I have always wanted to be a dad. I was inspired by my own parents, who created a life in New Orleans (with my two younger sisters) that was as warm and sweet as the beignets at Café du Monde. My sisters and our parents and I did everything together. We went to movies, we talked, we hung out. We enjoyed one another’s company, and we still do.
At 32, I married Ellen. When we had children, we set out to make extraordinary people. Today our sons are intelligent, kind, generous young men, quick to defend those who cannot defend themselves, and even quicker to find good in our hard-edged world. As they have grown, so have I.
At the age of 48, I began to evaluate my life in a new way, grappling with the idea of family and thoughts about marriage and parenting.
The cause for all this questioning? In 2010 I began to feel that my sexuality was shifting. After a course of events that forced me to ask hard questions about myself and my life, I realized I was interested in men. My love for Ellen didn’t vanish, but now there was this curiosity. And more than curiosity, real interest.
You can see my dilemma. I had a wife I adored. Kids I was wild about. It didn’t make sense to me. I’d grown up expecting to be a husband and father forever, and I was happy to be. That was my personal standard. But what if I were gay? Would I lose my family? Would Ellen take everything from me, even my children?
I was faced with a choice. I could try to bury these intensifying feelings and somehow power through a growing depression, day by day, for the rest of my life. Or I could have a series of affairs, dalliances that might satisfy these new feelings. Of course, that would mean lying to Ellen, to everyone. I would not be living a lie; I would be a living lie.
I had to tell her what was going on. She was as worried as I was. What did this mean for our family? With her support, and though I don’t drink or use drugs, I went into rehab for five days in an effort to unplug, reboot and gain some perspective. For two years afterward, we saw therapists together, focused on finding a solution.
Finally, on a stormy night, we admitted that the solution was to separate. It wasn’t what we wanted, but it seemed all we could do. Watching Ellen’s anger and sadness, I was desperate to make it all go away — but how? The next day, weeping as we raked damp twigs and dead, crackling leaves, I told her I didn’t want to be divorced. I told her I loved her. “I know you love me,” she said, “and I love you. But it’s not just about love. It’s also about desire.”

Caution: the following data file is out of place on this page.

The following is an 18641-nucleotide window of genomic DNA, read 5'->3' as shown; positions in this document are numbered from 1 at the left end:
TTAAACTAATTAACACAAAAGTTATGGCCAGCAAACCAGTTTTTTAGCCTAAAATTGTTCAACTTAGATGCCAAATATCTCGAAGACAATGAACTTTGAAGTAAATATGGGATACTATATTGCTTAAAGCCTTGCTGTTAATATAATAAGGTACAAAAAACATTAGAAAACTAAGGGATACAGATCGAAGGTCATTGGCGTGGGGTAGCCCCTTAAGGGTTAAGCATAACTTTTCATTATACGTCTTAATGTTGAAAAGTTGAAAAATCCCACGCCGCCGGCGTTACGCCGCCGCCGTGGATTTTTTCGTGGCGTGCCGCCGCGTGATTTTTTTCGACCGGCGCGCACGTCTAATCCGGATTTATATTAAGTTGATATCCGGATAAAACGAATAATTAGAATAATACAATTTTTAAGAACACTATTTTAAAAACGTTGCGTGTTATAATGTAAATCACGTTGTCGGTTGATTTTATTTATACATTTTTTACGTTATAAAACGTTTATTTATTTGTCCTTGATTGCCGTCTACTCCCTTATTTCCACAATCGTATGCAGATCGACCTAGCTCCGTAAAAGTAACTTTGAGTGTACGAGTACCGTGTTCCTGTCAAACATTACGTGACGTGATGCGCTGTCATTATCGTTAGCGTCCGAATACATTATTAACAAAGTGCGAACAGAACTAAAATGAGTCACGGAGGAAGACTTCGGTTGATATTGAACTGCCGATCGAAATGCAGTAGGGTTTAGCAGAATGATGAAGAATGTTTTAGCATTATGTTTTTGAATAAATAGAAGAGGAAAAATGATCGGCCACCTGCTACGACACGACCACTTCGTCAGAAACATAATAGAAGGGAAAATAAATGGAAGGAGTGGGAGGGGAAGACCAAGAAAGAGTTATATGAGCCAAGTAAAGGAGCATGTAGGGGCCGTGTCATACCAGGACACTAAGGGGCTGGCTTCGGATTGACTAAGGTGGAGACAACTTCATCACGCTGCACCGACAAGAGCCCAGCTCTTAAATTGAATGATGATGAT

We decided to go in stages. We would separate but stay in our house, at least for the time being. I would live in the guest room, but first we had to tell the boys. What would they say? By then I knew that Ellen wouldn’t take them from me — but would they take themselves?
Quietly, deliberately, we told our sons we were separating. We told them we were not angry, that we still loved each other, but that I had come to realize that I was gay. We told them how important it was for us to be true to ourselves and courageous enough to live authentic lives, no matter what.
Jeremy, at the time 16, spoke first. “Can you and mom just promise me you won’t date the same guys?”
Ian, 12 then, said he was afraid everything would change. I told him I was the same man, the same dad, that I’d always been. He asked if he could spend some time thinking in his room. Later that afternoon we took a drive, and I asked him how we were doing. “I’m really proud of you for telling me the truth,” he said, then added, “And I’m really proud of myself that you were able to tell me the truth.” And that, really, was that.
Two years later, in December of 2014, Ellen and I divorced. It was collaborative. Both our lawyers noticed that we cared more for the other than we cared for ourselves, and I was happy that my love for her was obvious even to strangers. My “crime” was seeing my own sexuality change, like a rug pulled out from under me. From the start, Ellen understood that this was no one’s fault. For that I will always be grateful to her.
Nine months later, we sold our house. The last morning, there was a lot of crying in those empty rooms.
Jeremy is away at college now, and Ian’s in high school. I see Ian and speak with Ellen almost every day. We’re both dating. We share a great deal of love and respect, and we’ve become the best friends we started as, when we met while commuting to New York.
In the end, my family has not come to an end. If anything, it’s growing, and it will grow again when Jeremy and Ian find people to spend their lives with. I love that.
I think it’s odd that we’re required to get a license to have cats and dogs, but not to have children. There’s no training for parenthood. We just make it up as we go. Still, my sisters and I have managed to build within our own families the same closeness with our own kids as our parents did with us. I’m lucky to have been raised by parents who understood that parenting is both a journey and a partnership, and that family isn’t just where you go when there’s nowhere else to go. It’s where you begin.
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